The term electronic tube in electronics means a device known as a vacuum tube, or a electron tube, or a thermionic valve, or a valve designed and constructed for the primary task of amplification, switching, modification, or creation of an electrical signal in a controlled environment where the movement of electrons take place in a low pressure space. This space does not have to be necessarily tubular in form. Devices or vacuum tubes largely known as soft valves are filled with gas under low pressure. The hard vacuum tube devices are constructed with internal gas pressure reduced to as far as possible. These devices depend on thermal emissions of electrons, and hence the term thermionic.
The history of the development of electronics technology leading to the development and commercialization of technologies has volumes to speak for these critical devices known as vacuum tubes. Radio broadcasting, television, radar, high fidelity sound reproduction, large telephone networks, digital computers, and industrial process control technologies have known vacuum tubes to be significantly critical devices during these widespread and practical developmental and commercialization stages.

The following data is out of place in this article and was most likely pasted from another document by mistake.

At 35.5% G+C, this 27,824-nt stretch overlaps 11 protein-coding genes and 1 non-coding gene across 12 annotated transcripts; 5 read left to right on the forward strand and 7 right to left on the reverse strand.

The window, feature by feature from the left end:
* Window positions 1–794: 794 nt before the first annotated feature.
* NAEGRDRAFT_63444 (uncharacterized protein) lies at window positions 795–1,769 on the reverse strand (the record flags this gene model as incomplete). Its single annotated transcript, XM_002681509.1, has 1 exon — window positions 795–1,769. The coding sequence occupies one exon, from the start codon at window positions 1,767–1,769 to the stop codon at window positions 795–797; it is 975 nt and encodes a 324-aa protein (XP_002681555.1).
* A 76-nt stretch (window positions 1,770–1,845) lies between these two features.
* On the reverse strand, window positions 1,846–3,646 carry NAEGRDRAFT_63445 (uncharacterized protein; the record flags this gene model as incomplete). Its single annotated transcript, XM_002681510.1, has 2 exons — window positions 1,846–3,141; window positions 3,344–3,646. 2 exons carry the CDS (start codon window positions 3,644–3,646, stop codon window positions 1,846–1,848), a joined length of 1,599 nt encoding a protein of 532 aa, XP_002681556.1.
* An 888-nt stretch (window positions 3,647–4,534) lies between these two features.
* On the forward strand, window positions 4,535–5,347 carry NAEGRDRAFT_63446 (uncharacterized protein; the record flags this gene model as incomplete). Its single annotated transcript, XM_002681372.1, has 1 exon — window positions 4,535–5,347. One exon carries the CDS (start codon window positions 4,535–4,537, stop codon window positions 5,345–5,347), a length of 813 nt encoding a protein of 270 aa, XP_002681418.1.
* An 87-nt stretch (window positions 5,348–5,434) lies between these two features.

Vacuum tubes have specialized applications in high power radio frequency transmitters, and in audio amplification, for reasons of engineering. Cathode ray tubes or CRT are popular display devices in televisions, video monitors, and oscilloscopes. The magnetron, another specialized form of the electron tube holds the claim to be the source of microwave energy in microwave ovens and in some radar systems.
0, 2, 1, 5, 6, 12, 25, and 50-volt heater / filament tubes, ECC, EL, KT, and numbered tubes are some types of vacuum tubes.